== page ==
by Marilyn and Keith Davis

"A Suitable Nest"

Vermilion Flycatchers

         flycatcherEveryone loves the Vermilion Flycatcher.  A bright red bird with black wings.  It’s a real beauty!  Those who have had this flycatcher visit their part of the world in southern Utah definitely keep a sharp eye out each year to see if it chooses to come back for another visit.  People from northern Utah, with a bird ‘Life List’, keep an ear out to hear who knows where this flycatcher might show up so they can go there, to put it on their list.  Each year, people flock to the Winter Bird Festival to ‘Find the Vermilion Flycatcher’.  One of the few spots in Washington County where the Vermilion Flycatcher is often seen is at the St. George Wastewater Treatment Plant.  The following is a true story about Vermilion Flycatchers.  

        Each working day at the Wastewater Treatment Plant a large truck and trailer take sludge from the plant to the Washington County Land Fill where the sludge is mixed with wood chips and turned into mulch.  In this trailer, there is a little crevice with a hidden metal pocket underneath the frame.  A pair of Vermilion Flycatchers decided to make a nest in the little pocket to raise their young this year.  Was this a suitable nest?  The drivers of the truck said they could hear the baby birds inside this opening calling to be fed.  When the drivers found what the noise was, and noting the hole was inaccessible to humans, they took duct tape and covered the hole each day, so as to keep the nest and babies from falling on the ground during the daily trips.  After each trip when the truck arrived back at the treatment plant, the protective duct tape was removed, and the parent flycatchers flew to the trailer to feed their young.  This procedure happened day after day until the baby birds ‘fledged’.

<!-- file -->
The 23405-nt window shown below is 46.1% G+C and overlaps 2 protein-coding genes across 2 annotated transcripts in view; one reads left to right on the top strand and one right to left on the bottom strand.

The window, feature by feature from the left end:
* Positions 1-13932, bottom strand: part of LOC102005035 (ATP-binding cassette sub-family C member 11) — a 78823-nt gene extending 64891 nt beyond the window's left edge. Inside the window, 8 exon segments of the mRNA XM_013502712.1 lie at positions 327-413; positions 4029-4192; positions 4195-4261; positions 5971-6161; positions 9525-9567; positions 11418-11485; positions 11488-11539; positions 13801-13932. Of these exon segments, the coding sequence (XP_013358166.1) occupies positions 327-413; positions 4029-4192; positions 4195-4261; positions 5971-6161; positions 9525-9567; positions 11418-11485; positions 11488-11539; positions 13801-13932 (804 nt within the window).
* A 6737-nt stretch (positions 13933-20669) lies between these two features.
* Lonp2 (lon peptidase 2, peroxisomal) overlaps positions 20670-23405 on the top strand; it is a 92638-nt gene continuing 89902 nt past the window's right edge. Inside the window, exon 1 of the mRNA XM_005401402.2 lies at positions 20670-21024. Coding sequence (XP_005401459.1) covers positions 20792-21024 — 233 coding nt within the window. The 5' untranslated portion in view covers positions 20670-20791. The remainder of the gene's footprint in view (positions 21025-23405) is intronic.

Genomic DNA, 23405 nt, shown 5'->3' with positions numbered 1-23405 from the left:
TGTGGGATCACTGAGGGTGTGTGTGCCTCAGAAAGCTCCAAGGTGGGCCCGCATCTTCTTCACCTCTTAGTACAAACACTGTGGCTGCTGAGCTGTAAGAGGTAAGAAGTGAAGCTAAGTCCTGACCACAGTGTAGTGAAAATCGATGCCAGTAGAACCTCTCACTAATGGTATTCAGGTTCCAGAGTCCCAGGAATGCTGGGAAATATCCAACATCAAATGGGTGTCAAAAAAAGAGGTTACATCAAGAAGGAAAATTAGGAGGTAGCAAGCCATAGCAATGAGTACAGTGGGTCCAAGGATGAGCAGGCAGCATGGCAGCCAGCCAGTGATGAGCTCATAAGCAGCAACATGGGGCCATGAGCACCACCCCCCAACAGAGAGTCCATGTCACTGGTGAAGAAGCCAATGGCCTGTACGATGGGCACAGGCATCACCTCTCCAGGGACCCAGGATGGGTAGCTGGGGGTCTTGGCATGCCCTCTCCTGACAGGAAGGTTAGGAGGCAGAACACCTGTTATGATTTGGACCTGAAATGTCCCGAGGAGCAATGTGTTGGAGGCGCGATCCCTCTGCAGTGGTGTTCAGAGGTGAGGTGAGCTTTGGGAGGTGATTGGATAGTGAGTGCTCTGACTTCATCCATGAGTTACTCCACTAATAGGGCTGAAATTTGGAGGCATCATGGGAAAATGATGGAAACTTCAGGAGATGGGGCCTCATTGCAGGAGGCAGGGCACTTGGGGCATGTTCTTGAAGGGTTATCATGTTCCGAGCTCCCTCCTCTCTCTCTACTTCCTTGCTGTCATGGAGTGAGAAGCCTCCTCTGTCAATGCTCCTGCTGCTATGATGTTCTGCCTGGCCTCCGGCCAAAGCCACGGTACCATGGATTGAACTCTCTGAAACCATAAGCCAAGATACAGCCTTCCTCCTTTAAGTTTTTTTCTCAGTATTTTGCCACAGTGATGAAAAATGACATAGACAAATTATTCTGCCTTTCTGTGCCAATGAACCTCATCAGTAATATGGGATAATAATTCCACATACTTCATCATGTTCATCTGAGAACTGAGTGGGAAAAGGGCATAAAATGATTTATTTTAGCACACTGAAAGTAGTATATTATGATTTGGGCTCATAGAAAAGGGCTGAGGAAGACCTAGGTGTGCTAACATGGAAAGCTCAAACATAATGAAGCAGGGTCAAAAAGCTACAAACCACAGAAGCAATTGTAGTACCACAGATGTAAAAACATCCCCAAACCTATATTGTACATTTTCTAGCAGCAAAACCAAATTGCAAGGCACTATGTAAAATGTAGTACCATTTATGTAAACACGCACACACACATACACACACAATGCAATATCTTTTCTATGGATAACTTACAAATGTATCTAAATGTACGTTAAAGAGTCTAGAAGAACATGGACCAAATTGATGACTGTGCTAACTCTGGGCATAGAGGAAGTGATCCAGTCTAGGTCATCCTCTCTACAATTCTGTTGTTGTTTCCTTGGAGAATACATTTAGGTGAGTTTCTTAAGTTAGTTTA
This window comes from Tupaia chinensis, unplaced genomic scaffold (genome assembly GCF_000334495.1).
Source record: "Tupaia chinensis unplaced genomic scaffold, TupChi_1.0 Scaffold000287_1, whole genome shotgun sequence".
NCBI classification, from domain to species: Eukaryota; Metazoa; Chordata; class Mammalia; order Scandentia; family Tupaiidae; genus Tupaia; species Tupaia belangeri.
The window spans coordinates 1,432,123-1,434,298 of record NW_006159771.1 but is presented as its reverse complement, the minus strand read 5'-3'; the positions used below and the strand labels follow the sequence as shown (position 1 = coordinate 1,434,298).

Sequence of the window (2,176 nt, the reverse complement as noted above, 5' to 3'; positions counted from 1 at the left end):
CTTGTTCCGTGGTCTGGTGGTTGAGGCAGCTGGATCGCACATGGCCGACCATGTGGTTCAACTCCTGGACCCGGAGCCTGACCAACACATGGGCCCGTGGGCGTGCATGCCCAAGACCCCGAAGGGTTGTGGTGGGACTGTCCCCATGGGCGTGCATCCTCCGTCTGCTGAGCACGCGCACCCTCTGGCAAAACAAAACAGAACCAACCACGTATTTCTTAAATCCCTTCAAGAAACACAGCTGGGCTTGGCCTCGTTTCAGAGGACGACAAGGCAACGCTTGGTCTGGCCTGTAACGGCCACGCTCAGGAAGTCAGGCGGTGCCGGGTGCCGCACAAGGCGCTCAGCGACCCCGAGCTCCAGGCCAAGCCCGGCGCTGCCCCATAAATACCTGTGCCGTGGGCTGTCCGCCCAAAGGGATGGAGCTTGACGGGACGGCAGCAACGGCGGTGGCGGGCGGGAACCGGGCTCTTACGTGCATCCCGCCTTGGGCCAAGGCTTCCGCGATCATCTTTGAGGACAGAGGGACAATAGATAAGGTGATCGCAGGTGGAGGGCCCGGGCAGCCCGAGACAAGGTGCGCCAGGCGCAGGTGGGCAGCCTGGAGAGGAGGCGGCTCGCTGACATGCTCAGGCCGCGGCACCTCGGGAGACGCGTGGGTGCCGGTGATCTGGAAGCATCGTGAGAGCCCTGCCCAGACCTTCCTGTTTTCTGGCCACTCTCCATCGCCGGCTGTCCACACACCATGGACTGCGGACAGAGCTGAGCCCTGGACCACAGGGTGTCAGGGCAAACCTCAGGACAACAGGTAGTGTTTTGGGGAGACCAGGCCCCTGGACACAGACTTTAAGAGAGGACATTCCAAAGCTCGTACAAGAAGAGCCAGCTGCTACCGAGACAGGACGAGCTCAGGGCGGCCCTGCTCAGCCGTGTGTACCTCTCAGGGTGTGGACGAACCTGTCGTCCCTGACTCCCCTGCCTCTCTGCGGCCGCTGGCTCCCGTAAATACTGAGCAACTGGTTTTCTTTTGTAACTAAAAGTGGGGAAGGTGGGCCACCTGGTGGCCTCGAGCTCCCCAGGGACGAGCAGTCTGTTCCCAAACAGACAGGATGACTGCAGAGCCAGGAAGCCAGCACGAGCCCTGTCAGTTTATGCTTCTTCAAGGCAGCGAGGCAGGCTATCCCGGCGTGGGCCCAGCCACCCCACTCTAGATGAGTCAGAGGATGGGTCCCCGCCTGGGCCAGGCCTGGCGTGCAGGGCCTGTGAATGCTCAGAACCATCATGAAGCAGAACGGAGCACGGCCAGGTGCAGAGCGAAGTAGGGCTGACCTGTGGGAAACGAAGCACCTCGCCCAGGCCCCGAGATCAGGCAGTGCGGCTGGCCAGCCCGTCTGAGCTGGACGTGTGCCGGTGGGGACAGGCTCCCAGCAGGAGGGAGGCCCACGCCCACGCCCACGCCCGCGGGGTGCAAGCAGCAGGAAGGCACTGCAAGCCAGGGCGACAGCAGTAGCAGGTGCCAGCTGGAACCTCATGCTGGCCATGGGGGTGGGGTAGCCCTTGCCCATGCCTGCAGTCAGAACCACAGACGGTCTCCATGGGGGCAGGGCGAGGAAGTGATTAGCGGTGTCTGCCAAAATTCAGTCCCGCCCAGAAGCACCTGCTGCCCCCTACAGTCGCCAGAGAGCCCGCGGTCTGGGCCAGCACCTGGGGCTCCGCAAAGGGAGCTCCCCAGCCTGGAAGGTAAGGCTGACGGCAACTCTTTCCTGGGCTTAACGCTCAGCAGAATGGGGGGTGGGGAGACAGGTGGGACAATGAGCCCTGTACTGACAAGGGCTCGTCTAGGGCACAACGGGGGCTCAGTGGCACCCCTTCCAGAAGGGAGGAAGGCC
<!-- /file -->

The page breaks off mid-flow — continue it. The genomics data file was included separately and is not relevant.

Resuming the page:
We would like to give thanks to the conscientious drivers who went out of their way day after day to protect these beautiful little birds.  We are telling this story after the fact, now that the baby birds have left the nest, so we would not impede the operation of the treatment plant by a horde of birders arriving to see this once in a lifetime story.  

        Stories are fun to share with each other.  Thanks to Art and Jillyn Cottam for the Vermilion Flycatcher story.  The artist is Sarah Anderson.  If you have questions about birds or Red Cliffs Audubon Meetings and Field Trips call 435 673-0996 or go online to 

        Come and join us at our monthly general meeting on Wednesday, June 8, 2011, at 7:00 p.m.  The National Audubon Society and the Cornell Lab of Ornithology will present “Mississippi Delta Restoration and Gulf Recovery 2011"  at the Tonaquint Nature Center, 1851 S. Dixie Dr.  Come see and learn for yourself what has happened since the BP Deep Horizon well exploded, killing 11 people, then caught fire, sank and began to gush oil into the Gulf of Mexico for the next 88 days.  If you arrive early, you can enjoy the pond, the river, and a bit of wilderness in the heart of St. George.  For more information, call 435 673-0996.

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